• Throughout Interchange's checkout, URLs are posts to "/process", which makes the user interactions difficult to distinguish.
  • Throughout Spree's checkout, URLs are posts to "/order/:id/edit", which are distinct and can be difficult to aggregate.
  • In a Sinatra application we developed recently, the single page URL is "/locate.html", but tabbed browsing occurs through three unique steps.

Google Analytics Tagging

To add Goal Tracking by URL, pages must first be tagged as "virtual pages". To implement virtual page tracking in Google, it's as simple as including a new virtual page URL in the _trackPageview action:

<script type="text/javascript">

  var _gaq = _gaq || [];
  _gaq.push(['_setAccount', 'UA-XXXXXXXX-1']);
- _gaq.push(['_trackPageview']);
+ _gaq.push(['_trackPageview', '/cart/basket']);

  (function() {
    var ga = document.createElement('script'); ga.type = 'text/javascript'; ga.async = true;
    ga.src = ('https:' == document.location.protocol ? 'https://ssl' : 'http://www') + '.google-analytics.com/ga.js';
    var s = document.getElementsByTagName('script')[0]; s.parentNode.insertBefore(ga, s);
  })();

</script>

In the cases I described above, here are the tags used for each:

Interchange Spree Sinatra App
On a three page checkout process, the following virtual pages were tagged:
  • Shopping Basket: /cart/basket
  • Checkout: /cart/checkout
  • Receipt: /cart/receipt
On a multi-page checkout process, the following virtual pages were tagged:
  • Shopping Basket: /checkout/cart
  • Registration (optional): /checkout/register
  • Address: /checkout/address
  • Delivery: /checkout/delivery
  • Payment: /checkout/payment
  • Confirm: /checkout/confirm
  • Receipt: /checkout/complete
On a three page process, the following virtual pages were tagged:
  • Step 1: /step1
  • Step 2: /step2
  • Step 3: /step3

Goal Definition

After tagging is complete, you'll need to define a Goal in Google Analytics to begin tracking it.

First, you'll want to name your goal. Here I've named the goal "Purchase". In this case, the Goal is a URL Destination based on our new tags.

The Goal URL is set to "/checkout/complete" for the Spree example described above. In this case, I have it set to a Regular Expression Match, but an Exact Match will work as well. I haven't assigned a Goal Value and I've left the match case insensitive for now.

Next, I add the steps involved leading up to the goal URL. This will allow you to visualize a goal funnel and see where users may be abandoning checkout. In this example, each of the steps of the funnel correspond to a checkout step (shopping basket, optional register page, individual checkout steps, receipt/complete page).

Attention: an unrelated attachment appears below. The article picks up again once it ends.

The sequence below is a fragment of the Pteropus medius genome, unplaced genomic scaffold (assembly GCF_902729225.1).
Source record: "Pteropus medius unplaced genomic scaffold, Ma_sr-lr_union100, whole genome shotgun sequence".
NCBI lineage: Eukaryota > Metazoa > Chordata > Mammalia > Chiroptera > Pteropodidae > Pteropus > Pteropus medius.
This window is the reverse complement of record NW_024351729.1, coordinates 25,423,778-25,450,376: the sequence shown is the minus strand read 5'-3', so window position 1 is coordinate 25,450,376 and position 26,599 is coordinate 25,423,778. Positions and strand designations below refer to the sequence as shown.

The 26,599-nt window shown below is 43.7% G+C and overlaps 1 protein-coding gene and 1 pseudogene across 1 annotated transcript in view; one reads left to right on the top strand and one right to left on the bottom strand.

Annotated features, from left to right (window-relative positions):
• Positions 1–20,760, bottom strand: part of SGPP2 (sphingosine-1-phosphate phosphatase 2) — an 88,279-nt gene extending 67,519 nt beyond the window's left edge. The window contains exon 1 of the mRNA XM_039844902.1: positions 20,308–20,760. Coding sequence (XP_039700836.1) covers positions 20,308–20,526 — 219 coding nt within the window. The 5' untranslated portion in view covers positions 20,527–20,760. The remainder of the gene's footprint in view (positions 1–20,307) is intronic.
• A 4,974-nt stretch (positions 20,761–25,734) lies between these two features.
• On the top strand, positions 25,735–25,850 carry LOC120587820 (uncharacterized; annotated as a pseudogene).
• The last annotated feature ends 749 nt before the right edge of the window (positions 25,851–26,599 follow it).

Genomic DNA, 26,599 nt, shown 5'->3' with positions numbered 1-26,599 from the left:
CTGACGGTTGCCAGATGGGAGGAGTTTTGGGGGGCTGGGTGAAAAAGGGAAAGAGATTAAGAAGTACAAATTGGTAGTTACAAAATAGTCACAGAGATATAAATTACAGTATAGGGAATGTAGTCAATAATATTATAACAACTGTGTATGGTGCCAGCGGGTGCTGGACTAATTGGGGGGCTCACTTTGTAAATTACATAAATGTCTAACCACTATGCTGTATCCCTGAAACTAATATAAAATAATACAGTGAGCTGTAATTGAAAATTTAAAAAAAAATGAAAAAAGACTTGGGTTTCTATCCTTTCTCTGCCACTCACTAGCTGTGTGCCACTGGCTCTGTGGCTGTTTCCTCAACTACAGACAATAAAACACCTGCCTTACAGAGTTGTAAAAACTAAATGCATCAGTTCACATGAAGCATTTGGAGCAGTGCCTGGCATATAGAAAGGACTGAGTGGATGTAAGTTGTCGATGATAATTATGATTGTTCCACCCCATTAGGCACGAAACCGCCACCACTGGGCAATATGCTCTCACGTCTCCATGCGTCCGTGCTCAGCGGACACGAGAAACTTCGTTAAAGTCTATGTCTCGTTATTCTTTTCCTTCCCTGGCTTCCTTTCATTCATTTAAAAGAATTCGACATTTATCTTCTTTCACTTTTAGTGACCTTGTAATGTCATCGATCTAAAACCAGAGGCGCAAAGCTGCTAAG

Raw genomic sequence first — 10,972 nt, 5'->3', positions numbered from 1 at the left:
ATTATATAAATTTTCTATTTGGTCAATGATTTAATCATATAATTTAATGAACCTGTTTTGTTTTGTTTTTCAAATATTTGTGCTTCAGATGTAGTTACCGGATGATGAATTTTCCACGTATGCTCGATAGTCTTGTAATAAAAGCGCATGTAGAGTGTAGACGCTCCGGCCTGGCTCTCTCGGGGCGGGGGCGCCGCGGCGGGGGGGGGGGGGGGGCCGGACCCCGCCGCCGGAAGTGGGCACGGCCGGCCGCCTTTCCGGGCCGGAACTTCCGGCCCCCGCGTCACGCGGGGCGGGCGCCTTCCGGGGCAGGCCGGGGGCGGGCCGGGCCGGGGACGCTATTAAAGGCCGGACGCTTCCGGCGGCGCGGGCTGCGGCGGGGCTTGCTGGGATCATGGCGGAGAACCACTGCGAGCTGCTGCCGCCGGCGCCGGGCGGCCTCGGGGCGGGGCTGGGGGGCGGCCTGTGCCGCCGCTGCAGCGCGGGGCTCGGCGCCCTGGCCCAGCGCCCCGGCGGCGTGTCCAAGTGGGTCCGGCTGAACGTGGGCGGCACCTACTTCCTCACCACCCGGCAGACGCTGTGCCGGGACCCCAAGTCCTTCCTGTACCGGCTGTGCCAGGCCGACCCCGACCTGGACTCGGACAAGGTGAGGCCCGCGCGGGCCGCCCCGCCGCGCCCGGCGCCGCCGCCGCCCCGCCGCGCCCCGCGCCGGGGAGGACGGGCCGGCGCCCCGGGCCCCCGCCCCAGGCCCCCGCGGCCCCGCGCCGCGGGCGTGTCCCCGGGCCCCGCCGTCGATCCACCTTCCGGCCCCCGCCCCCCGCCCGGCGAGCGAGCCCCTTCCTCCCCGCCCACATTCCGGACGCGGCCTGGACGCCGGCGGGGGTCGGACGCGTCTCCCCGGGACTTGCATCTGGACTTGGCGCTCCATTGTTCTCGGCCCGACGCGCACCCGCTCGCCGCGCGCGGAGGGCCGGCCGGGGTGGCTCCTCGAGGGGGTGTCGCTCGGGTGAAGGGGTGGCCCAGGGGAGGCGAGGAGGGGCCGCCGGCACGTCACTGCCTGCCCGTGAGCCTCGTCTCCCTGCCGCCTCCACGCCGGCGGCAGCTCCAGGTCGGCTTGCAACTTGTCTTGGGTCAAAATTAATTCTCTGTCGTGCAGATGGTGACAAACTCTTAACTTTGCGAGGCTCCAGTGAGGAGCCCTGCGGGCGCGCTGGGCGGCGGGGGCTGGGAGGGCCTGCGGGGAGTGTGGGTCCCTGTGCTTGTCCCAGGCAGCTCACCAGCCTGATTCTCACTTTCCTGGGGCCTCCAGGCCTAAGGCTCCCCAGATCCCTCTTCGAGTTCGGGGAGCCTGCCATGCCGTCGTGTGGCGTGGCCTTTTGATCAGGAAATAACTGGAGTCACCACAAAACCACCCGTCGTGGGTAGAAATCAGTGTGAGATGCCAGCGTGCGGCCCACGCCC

Note that this screenshot was taken from the new Google Analytics interface. The old Google Analytics interface may appear slightly different, but contains similar content.

Looking at the Data

With virtual page tracking and goal tracking, you can see how many goals have been completed during a certain time frame:



You can also compare regular segments of traffic: e.g. users that found your site through search versus referrals:



You can compare advanced segments of visitors: e.g. marketing campaign #1 versus marketing campaign #2. This type of comparison may give you more actionable metrics to determine which marketing campaign to put more resources into.



Last but not least, you can visualize the funnel of conversion to see where you might be losing customers. This might also be actionable in that you may be able to A/B test checkout process (or another type of conversion) changes to improve conversion.

DBD::Pg query cancelling in Postgres

A new version of DBD::Pg, the Perl driver for PostgreSQL, has just been released. In addition to fixing some memory leaks and other minor bugs, this release (version 2.18.0) introduces support for the DBI method known as cancel(). A giant thanks to Eric Simon, who wrote this new feature. The new method is similar to the existing pg_cancel() method, except it works on synchronous rather than asynchronous queries. I'll show an example of both below.

DBD::Pg has been able to handle asynchronous queries for a while now. Basically, that means you don't have to wait around for the database to finish a query. Your application can do other things while the query runs, then check back later to see if it has completed and grab the results. The way to cancel an already kicked-off asynchronous query is with the pg_cancel() method (the other asynchronous methods are pg_ready and pg_result, which have no synchronous equivalents).